One of the mysteries in the comic book industry is what an inker does. After years of being asked that question, author and artist Gary Martin wrote The Art of Comic Book Inking to enlighten comic book creators and fans as to just exactly what inkers do; however, beyond that baseline question, Martin notes that this book will help individuals interested in becoming inkers, inkers without professional training, pencillers who want to improve their working relationship with inkers, and industry editors. Additionally, he states that in his first edition (1997), “Some of my original goals for writing this book were to help preserve the craft of traditional inking and encourage appreciation of the art form.”
Martin starts with a glossary of terms and then an introductory chapter that provides an overview of the tools of the trade. He follows up with several chapters going over inker techniques: line weights, contour lines, spotting blacks, feathering, crosshatching, shadows, backgrounds, textures, and more. Martin includes several reference images that will be helpful for the inker.
“Secrets of the Stars” is the most crucial chapter of this book. Martin includes several penciled single pagers from comic books and splash pages from well-known and respected pencillers/illustrators, followed by a variety of established inkers appling their craft to the pages. Each artist discusses which tools they use and the techniques they employ. By sharing their best practices, they provide important insight that can assist new inkers, as well as experienced inkers looking to improve their craft. Additionally, they also impart stories of working with pencillers and, more generally, observations on how creating comics has changed over the years.
Vitali Iakovlev’s chapter on “Digital Inking” is a timely addition to this expanded edition. While Brent Anderson, Terry Dodson, and Randy Green discuss in-depth the desktop software they utilize for their craft, Warren provides a review of Affinity Photo on his iPad Pro. All four have great insight into the benefits and challenges of working digitally.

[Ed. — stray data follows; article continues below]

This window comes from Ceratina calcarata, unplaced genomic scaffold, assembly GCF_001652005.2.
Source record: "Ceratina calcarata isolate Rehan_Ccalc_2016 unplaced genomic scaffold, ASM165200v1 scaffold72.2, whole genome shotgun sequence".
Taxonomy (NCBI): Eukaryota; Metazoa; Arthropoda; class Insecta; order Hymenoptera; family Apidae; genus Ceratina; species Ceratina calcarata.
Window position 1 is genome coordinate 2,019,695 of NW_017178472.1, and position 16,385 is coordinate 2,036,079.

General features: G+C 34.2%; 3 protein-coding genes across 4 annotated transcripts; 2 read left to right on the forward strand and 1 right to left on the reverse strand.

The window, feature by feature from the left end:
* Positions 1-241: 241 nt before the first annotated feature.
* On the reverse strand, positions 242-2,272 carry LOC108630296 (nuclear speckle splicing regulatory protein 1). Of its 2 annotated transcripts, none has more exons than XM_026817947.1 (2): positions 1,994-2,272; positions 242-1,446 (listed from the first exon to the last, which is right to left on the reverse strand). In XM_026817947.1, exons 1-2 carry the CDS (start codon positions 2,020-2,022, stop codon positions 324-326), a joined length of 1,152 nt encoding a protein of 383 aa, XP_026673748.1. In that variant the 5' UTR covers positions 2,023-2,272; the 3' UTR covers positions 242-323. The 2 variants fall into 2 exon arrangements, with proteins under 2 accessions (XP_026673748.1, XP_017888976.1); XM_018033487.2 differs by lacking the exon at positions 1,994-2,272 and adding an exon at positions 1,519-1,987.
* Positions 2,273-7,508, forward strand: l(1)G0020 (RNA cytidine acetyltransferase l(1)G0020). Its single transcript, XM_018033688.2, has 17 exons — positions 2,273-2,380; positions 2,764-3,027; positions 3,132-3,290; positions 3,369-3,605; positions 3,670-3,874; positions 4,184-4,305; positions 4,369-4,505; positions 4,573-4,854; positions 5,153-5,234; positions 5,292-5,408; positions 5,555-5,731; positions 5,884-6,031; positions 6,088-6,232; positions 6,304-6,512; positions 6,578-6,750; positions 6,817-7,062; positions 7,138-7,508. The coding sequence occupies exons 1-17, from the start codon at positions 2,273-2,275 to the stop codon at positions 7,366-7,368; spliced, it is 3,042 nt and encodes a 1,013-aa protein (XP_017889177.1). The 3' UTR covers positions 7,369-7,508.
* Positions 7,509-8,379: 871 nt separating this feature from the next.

Finishing off this new edition, Martin has included removable inserts of all of the images discussed in the “Secrets of the Stars” chapter. For inkers, this should be a dream come true to ink for Steve Rude, John Buscema, Jack Kirby, and Gil Kane, as well as Anderson, Dodson, Green, and Warren mentioned above. Martin states that these samples can be used to present one’s work to prospective publishers.
The one weakness to this reference book is that there are no illustrations in the glossary. Martin defines each brush stroke term well, but having small illustrations for each technique would have made it easier for the reader to quickly identify and follow Martin’s call outs in each drawing that follow throughout the rest of the book. Having the visual reference would have also been helpful in “Secrets of the Stars,” so as to be able to pick up the nuances between each inker’s illustration.
The Art of Comic Book Inking demystifies the role of the inker, as well as defines the attributes that an inker should possess. The expanded edition is insightful and an excellent reference book that collects best practices from the industry’s top talent. While this book is focused on inkers, readers who have an interest in reading how the industry has evolved over the decades will also find value in Martin’s book. This title will be released on October 15, 2019.
Creative Team: Gary Martin (author); Steve Rude, Vitali Iakovlev (illustrators); Chris Warner (editor); Patrick Satterfield, Brian Gogolin, Mark Cox, Debra Bailey (book designers); and Chris Horn (digital art technician)
Publisher: Dark Horse Books
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